How A Swiss Woman In Her 50s And An Indian College-Age Techie Teamed Up To Save Child Brides : Goats and Soda How Jacqueline de Chollet of Switzerland came to team up with a college student in India to save girls from a life of servitude.

A Chance Encounter On A Vacation Changed Her Life — And The Lives Of Child Brides

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All this month, we'll be introducing you to some extraordinary people - people who break bindings. We're calling them Boundbreakers. And they're coming up with new ways to solve some of the oldest problems of the world. For today's profile, we're taking you to an unusual boarding school for village girls in northern India.


MONTAGNE: It is just after dinner. And the girls are playing clapping games like girls all over, except that nearly half of these young girls are married. NPR's Nurith Aizenman brings us the story of the unlikely duo who founded the school, a young Indian man with a knack for computers and a much older Swiss aristocrat.

NURITH AIZENMAN, BYLINE: So can we sit down and chat?

Talk to the girls here, and you quickly get a sense of just how pervasive child marriage is in their villages. It's been illegal for decades in India. That's why I can't tell you any of the girls' names. But a bubbly 16-year-old tells me people ignore the law.

UNIDENTIFIED GIRL #1: (Foreign language spoken).

AIZENMAN: "Our parents just hold the weddings in secret," she says. "At night - very rushed." She was married when she was 9 years old. A bunch of other girls nod. They were all married around that age, too. A shy girl in a pink T-shirt says she didn't even understand what was happening at the time.

How did you feel when you realized?

UNIDENTIFIED GIRL #2: (Foreign language spoken).

AIZENMAN: "I was so said," she says, "because I had really wanted to study." And if you're a child bride, by age 15, you get sent to live with your husband to basically become a servant to your in-laws. And yet, here all these girls are, hanging out in their dorm room, planning their dream jobs.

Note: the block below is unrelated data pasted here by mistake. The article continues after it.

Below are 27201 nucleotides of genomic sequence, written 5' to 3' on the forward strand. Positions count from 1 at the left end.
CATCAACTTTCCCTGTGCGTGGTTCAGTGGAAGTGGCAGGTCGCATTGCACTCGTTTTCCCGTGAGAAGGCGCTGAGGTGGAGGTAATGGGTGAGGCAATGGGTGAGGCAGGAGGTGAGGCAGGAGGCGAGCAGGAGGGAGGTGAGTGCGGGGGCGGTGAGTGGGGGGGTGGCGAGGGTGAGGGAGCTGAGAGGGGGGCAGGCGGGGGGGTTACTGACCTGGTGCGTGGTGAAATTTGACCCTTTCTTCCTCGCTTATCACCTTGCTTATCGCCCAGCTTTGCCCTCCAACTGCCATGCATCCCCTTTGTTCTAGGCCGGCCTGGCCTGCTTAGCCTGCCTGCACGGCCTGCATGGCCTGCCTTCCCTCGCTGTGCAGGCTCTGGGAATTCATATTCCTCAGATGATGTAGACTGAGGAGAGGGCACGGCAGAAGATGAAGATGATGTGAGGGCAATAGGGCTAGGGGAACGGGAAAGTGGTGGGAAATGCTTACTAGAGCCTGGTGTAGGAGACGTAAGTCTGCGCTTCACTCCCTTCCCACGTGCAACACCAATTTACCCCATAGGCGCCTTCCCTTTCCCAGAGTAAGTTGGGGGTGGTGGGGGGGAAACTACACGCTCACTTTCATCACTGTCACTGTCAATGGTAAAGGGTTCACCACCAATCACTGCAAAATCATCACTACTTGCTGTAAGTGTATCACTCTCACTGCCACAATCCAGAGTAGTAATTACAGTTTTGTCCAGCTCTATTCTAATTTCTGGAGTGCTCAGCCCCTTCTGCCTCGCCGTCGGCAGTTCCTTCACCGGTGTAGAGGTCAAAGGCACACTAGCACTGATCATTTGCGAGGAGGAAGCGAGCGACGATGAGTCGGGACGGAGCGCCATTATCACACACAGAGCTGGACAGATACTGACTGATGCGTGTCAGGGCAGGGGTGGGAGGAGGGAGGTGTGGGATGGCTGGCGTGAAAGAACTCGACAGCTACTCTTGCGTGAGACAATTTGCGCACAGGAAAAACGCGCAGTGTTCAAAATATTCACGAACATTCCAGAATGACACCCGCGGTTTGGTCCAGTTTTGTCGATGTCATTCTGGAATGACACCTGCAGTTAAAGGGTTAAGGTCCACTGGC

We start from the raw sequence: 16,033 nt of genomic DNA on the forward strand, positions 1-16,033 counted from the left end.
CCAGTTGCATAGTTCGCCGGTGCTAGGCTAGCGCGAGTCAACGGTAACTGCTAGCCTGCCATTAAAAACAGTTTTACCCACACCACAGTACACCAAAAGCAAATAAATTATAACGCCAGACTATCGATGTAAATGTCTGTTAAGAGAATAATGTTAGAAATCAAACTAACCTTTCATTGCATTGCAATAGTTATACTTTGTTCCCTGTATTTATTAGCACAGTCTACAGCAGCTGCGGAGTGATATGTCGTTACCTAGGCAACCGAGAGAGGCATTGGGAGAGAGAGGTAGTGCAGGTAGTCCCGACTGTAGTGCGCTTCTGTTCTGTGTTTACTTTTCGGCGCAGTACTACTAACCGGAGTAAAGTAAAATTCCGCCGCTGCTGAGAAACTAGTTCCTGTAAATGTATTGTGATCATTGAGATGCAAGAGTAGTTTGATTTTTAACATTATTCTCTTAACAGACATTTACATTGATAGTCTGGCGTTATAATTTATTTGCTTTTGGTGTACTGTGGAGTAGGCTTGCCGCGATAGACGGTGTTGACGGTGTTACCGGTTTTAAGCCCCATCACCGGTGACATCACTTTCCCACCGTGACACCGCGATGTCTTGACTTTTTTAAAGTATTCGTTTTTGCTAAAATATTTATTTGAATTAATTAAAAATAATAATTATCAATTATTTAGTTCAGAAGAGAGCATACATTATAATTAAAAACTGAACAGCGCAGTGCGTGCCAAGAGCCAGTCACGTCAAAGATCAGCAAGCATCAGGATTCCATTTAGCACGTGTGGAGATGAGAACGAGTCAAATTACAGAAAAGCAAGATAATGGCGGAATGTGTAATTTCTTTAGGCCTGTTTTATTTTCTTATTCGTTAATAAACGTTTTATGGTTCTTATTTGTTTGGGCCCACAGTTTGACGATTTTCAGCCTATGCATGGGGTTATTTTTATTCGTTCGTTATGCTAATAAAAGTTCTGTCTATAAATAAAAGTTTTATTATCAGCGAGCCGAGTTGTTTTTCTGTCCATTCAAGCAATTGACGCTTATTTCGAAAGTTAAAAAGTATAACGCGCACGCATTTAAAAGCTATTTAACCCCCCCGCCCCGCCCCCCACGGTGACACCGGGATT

UNIDENTIFIED GIRL #3: (Foreign language spoken) Teacher.

AIZENMAN: Teacher.

UNIDENTIFIED GIRL #4: (Foreign language spoken) Police officer.

AIZENMAN: Police officer. Because the founders of this place - it's called the Veerni Institute, and it's in the city of Jodhpur - have convinced the girl's parents to agree to a deal. The school offers free board and tuition. The parents promise to hold off sending the girls to their husbands until they've at least finished high school.

And this remarkably effective strategy for changing these girls' fate is the product of a collaboration between two rather unlikely individuals, starting with a 78-year-old Swiss aristocrat named Jacqueline de Chollet. For her, the journey began with the purchase of a shawl.

JACQUELINE DE CHOLLET: A shawl, exactly.

AIZENMAN: The year was 1993. And De Chollet, then in her 50s, was vacationing in northern India. She stopped at a dusty village and saw a woman in a house weaving a shawl.

DE CHOLLET: And she had three or four children, including a baby she was nursing in her arms. And she looked way older than her age.

AIZENMAN: So De Chollet offered to buy the shawl.

DE CHOLLET: And as soon as I gave her the money, a man walked in and took the money away from her.

AIZENMAN: De Chollet was outraged.

DE CHOLLET: I felt this woman - nobody cares about her. She's off the map. She has no rights.

AIZENMAN: And De Chollet identified with this woman because for all her privilege, growing up in the 1950s...

DE CHOLLET: My generation of girls did not go to university in Switzerland. We were sent to secretarial school (laughter) and then expected to get married.